Determining the effect (the social costs) of exclusion under the South African exclusionary rule : should factual guilt tilt the scales in favour of the admission of unconstitutionally obtained evidence?

19 Feb 2013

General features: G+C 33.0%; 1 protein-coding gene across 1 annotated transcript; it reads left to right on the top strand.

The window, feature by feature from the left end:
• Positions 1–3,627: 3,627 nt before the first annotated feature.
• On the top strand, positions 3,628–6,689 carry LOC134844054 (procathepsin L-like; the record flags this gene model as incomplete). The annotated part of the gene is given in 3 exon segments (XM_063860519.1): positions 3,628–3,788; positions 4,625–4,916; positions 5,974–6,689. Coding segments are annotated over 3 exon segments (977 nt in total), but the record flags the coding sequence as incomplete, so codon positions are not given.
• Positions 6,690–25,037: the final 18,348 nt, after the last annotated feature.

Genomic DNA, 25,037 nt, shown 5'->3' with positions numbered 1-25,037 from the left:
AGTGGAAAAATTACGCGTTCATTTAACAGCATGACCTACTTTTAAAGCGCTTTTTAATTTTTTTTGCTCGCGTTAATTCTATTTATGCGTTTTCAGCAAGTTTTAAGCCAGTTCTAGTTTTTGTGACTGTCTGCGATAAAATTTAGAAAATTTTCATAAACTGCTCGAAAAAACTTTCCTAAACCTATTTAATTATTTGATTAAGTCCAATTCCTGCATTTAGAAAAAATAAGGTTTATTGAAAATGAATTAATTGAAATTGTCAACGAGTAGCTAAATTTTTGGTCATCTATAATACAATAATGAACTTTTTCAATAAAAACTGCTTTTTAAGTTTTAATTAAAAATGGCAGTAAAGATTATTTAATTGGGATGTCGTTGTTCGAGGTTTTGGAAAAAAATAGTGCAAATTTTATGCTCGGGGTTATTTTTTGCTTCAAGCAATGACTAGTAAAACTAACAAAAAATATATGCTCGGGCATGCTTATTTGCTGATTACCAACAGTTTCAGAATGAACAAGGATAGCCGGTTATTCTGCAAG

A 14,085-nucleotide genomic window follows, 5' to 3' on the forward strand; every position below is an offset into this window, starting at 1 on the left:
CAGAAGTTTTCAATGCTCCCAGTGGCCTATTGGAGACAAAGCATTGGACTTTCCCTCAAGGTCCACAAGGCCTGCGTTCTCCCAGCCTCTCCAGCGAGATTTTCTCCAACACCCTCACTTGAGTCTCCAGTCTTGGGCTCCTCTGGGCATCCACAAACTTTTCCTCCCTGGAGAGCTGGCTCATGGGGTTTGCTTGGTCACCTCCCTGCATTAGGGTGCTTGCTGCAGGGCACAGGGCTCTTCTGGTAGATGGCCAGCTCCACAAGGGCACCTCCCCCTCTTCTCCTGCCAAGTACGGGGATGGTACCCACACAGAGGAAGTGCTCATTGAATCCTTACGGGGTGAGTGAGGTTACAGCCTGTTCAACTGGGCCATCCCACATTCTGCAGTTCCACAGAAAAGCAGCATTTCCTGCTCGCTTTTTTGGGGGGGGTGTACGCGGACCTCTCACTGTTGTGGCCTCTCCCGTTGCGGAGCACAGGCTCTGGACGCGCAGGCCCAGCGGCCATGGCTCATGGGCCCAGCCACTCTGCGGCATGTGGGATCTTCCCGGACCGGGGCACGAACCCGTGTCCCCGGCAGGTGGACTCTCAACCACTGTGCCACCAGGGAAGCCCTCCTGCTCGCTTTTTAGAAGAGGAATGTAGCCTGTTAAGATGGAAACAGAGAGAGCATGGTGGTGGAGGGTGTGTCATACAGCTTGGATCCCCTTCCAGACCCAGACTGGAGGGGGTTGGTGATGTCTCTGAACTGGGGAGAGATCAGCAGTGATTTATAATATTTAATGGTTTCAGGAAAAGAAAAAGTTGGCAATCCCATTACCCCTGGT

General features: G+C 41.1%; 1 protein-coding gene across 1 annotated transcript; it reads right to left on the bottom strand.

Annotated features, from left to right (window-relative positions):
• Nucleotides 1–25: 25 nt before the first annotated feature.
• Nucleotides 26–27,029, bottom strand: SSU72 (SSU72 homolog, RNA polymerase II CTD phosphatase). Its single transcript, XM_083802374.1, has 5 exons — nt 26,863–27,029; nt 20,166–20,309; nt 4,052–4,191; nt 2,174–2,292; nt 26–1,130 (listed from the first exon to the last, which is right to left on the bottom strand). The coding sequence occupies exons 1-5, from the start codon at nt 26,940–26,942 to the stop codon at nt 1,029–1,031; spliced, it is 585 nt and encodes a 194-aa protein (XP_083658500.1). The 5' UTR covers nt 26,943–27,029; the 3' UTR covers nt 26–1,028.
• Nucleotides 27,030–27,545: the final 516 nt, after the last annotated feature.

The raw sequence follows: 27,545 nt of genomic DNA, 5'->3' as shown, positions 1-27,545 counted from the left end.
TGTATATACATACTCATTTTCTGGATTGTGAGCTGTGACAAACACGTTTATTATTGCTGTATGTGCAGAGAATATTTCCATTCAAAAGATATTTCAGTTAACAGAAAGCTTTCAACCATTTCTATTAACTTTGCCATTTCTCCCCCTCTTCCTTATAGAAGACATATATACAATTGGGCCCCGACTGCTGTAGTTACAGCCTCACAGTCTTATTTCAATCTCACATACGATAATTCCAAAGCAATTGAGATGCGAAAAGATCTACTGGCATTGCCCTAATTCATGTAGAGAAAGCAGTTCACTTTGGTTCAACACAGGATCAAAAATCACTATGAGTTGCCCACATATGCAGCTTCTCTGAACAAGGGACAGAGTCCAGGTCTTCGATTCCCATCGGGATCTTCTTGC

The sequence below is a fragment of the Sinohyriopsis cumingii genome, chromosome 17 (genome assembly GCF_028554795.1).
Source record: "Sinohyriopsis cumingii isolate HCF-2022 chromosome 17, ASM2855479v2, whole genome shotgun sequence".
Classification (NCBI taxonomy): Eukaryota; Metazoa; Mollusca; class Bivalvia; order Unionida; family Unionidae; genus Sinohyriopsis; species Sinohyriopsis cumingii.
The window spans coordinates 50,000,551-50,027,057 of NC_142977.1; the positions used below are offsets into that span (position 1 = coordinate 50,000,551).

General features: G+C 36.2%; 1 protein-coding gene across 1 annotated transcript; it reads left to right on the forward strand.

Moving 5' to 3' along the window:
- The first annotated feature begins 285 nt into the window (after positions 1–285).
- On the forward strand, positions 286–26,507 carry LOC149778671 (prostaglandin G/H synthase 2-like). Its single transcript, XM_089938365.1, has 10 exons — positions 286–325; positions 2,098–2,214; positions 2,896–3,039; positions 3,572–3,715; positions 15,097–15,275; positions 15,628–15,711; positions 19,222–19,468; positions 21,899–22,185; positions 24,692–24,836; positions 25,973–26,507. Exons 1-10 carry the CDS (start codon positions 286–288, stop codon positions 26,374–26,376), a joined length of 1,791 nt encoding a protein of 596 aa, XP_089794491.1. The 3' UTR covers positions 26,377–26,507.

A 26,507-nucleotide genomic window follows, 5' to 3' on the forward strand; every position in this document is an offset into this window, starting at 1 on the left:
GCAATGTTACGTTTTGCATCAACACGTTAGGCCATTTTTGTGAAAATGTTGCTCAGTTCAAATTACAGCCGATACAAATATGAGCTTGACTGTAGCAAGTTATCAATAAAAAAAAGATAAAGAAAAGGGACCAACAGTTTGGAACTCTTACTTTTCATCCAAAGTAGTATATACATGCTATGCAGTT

The exclusion of unconstitutionally obtained evidence in criminal trials is a subject that frequently evokes a conflict between two equally important societal views. Crime control protagonists are repulsed by the acquittal of those who are factually guilty. They contend that society pays an excessive price when an accused is acquitted for the reason that unconstitutionally obtained evidence, crucial for a conviction on a serious charge, has been excluded. The social costs of exclusion are great under these circumstances, because a person who is factually guilty has not been brought to book. By contrast, fundamental rights advocates frown upon a conviction based on evidence procured by police conduct that unlawfully encroaches upon the constitutional rights of accused persons. In other words, there is a tension between the truth-seeking function of the criminal justice system and the protection of fundamental rights. The South African exclusionary rule was designed to strike a balance between these countervailing societal interests.